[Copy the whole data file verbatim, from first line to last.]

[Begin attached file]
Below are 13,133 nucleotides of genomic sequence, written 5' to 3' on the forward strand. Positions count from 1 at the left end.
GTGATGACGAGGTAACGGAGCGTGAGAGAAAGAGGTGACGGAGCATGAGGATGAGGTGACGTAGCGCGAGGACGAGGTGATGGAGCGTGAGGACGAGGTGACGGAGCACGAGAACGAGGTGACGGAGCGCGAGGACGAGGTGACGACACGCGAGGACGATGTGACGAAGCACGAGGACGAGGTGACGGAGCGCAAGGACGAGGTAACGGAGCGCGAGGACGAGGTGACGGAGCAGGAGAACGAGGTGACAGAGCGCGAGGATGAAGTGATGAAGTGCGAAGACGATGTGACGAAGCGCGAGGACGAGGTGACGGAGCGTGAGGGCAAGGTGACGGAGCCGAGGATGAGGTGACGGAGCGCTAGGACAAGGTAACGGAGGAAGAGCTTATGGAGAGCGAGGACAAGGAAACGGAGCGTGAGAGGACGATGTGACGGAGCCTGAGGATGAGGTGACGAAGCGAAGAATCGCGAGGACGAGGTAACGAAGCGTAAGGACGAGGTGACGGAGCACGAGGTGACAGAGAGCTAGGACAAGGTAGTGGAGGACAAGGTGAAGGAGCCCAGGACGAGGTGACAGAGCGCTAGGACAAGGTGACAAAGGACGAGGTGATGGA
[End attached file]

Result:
Below are 13,133 nucleotides of genomic sequence, written 5' to 3' on the forward strand. Positions count from 1 at the left end.
GTGATGACGAGGTAACGGAGCGTGAGAGAAAGAGGTGACGGAGCATGAGGATGAGGTGACGTAGCGCGAGGACGAGGTGATGGAGCGTGAGGACGAGGTGACGGAGCACGAGAACGAGGTGACGGAGCGCGAGGACGAGGTGACGACACGCGAGGACGATGTGACGAAGCACGAGGACGAGGTGACGGAGCGCAAGGACGAGGTAACGGAGCGCGAGGACGAGGTGACGGAGCAGGAGAACGAGGTGACAGAGCGCGAGGATGAAGTGATGAAGTGCGAAGACGATGTGACGAAGCGCGAGGACGAGGTGACGGAGCGTGAGGGCAAGGTGACGGAGCCGAGGATGAGGTGACGGAGCGCTAGGACAAGGTAACGGAGGAAGAGCTTATGGAGAGCGAGGACAAGGAAACGGAGCGTGAGAGGACGATGTGACGGAGCCTGAGGATGAGGTGACGAAGCGAAGAATCGCGAGGACGAGGTAACGAAGCGTAAGGACGAGGTGACGGAGCACGAGGTGACAGAGAGCTAGGACAAGGTAGTGGAGGACAAGGTGAAGGAGCCCAGGACGAGGTGACAGAGCGCTAGGACAAGGTGACAAAGGACGAGGTGATGGA